Put parsley, mint oil and 1/4 cup of broth or water into food processor. Process until very chopped, like pesto. Add 3-4 droppers full of chlorophyll. Pulse a few times to mix. Add this green paste to flour mixture and mix well. Beat egg lightly and mix in. Knead adding remainder of water/broth. By this time you should have a very sticky dough ball. Heavily flour the work surface and knead dough until an even green color. Divide dough into workable portions and roll out to about 1/4 inch thick, or whatever thickness  you prefer. Add flour to work surface and dough surface as needed to take away stickiness as you work. Cutout with your favorite shapes, and dock with a fork to keep puffiness down.Bake for 25 or 20 minutes. Cool and store in an airtight container in the fridge.
I used a toothbrush shaped cutter from my favorite cookie cutter supplier Copper Gifts.   Aren’t these presh??!!

https://darlacooks.com/2012/02/21/make-greenies-for-your-dog/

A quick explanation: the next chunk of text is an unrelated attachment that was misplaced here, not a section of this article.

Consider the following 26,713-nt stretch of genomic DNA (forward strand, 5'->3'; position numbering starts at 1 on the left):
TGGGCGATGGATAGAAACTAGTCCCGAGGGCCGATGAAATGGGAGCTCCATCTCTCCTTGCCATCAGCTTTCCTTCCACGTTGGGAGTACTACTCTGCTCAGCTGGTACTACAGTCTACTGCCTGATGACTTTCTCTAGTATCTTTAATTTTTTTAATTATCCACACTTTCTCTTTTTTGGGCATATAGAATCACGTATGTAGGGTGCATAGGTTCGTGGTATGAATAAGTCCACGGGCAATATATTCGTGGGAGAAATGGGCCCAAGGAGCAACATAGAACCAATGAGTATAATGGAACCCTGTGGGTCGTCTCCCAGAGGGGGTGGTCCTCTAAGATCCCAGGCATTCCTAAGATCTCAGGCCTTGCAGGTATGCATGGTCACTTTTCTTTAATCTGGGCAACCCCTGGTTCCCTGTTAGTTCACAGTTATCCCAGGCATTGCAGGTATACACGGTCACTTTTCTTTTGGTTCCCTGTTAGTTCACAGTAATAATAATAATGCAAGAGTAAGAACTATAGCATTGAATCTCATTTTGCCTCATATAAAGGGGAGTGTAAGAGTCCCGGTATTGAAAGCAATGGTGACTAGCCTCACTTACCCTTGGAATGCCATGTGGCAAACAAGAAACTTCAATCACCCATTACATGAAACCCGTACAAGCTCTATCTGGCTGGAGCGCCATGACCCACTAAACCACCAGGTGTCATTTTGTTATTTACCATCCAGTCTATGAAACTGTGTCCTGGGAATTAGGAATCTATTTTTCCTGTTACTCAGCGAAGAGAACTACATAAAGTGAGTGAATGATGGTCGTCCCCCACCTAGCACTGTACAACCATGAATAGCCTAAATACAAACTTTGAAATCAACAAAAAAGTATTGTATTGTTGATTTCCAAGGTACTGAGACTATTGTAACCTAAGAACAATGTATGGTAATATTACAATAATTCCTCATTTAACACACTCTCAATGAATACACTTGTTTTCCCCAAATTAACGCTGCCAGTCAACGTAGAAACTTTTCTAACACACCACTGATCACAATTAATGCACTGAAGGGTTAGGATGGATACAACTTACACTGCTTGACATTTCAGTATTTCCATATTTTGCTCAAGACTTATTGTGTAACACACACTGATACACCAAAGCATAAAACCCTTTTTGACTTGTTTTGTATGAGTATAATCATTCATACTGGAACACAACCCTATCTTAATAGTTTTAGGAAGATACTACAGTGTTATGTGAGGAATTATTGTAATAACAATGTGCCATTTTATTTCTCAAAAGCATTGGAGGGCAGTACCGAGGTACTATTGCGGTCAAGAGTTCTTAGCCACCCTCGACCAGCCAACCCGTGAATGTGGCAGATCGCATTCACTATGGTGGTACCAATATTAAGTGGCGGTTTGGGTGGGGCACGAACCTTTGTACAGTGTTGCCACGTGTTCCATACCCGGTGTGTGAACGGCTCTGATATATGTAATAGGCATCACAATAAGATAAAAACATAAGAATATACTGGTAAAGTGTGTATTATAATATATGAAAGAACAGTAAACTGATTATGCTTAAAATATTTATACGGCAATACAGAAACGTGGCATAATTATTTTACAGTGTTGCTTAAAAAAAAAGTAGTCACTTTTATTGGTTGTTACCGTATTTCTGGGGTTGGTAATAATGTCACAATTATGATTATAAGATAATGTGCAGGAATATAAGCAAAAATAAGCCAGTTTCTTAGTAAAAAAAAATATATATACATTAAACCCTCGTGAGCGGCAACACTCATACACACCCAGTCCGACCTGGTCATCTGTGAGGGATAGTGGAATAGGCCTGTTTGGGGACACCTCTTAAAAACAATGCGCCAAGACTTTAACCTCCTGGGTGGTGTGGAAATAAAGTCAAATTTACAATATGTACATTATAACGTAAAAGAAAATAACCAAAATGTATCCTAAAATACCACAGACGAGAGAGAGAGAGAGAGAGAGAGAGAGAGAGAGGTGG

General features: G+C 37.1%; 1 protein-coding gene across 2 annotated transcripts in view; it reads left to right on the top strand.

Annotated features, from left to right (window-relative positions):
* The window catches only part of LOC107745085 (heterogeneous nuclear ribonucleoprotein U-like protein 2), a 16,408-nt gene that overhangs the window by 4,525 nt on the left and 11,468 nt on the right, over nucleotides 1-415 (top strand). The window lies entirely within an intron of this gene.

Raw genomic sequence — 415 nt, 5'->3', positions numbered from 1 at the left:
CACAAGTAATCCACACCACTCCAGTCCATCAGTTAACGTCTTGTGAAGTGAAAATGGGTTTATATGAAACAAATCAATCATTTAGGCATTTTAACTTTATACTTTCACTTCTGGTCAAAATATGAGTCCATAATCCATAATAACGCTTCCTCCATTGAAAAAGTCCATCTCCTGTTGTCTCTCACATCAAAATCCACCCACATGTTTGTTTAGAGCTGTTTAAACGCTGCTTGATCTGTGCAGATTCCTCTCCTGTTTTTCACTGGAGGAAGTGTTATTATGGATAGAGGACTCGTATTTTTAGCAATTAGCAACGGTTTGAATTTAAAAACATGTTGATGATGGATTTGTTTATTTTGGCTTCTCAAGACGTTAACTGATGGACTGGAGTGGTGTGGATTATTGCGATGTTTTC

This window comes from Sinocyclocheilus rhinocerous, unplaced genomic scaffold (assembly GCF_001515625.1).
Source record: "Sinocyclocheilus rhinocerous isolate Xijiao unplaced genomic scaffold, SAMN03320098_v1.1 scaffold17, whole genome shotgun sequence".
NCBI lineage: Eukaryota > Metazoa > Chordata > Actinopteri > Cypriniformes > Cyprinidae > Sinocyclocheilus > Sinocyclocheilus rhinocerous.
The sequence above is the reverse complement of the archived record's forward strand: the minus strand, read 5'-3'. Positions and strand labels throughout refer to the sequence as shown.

You and your best friend don’t have to live with pain!

FidoActive supply your canine companion with specially formulated supplements to make sure they don’t suffer in silence. We also understand that, as dogs get older, they tend to get more sensitive stomachs and find it harder to process harsh medicines.

That’s why FidoActive’s unique formulas are made of the highest quality, 100% natural, USA sourced ingredients, completely free of artificial flavors and colorings, providing a gentler and safer solution to their pain relief and overall wellbeing, without the additional expense and potential side effects of medicines and NSAIDs.

There is no better way to get your four-legged friend back on their paws again!

Shop now and enjoy 10% off your 1st purchase! http://www.amazon.com/Best-Glucosamine-Joint-Supplement-Dogs/dp/B00V3C2BJ2

Amazon Link – here

Learn More About FidoActive- here

Get Rid Of Dog Urine Out Of Carpet: Traditional Vs Modern Solutions

National Pet Travel Safety Day

Traveling with our furry friends can be a fun experience but it can also be stressful and dangerous, so here are some top tips to act as a reminder and ensure safe travels for both you and your canine companions.

Expect the Unexpected

You may be one of the lucky people that have never had a car accident but please still read on, as most people will have a couple of scrapes at some point in their lives.  No matter how good a driver you are, you can’t always foresee hazards on the road, whether that be black ice, an animal or person running out in front of you or other irresponsible drivers on the road.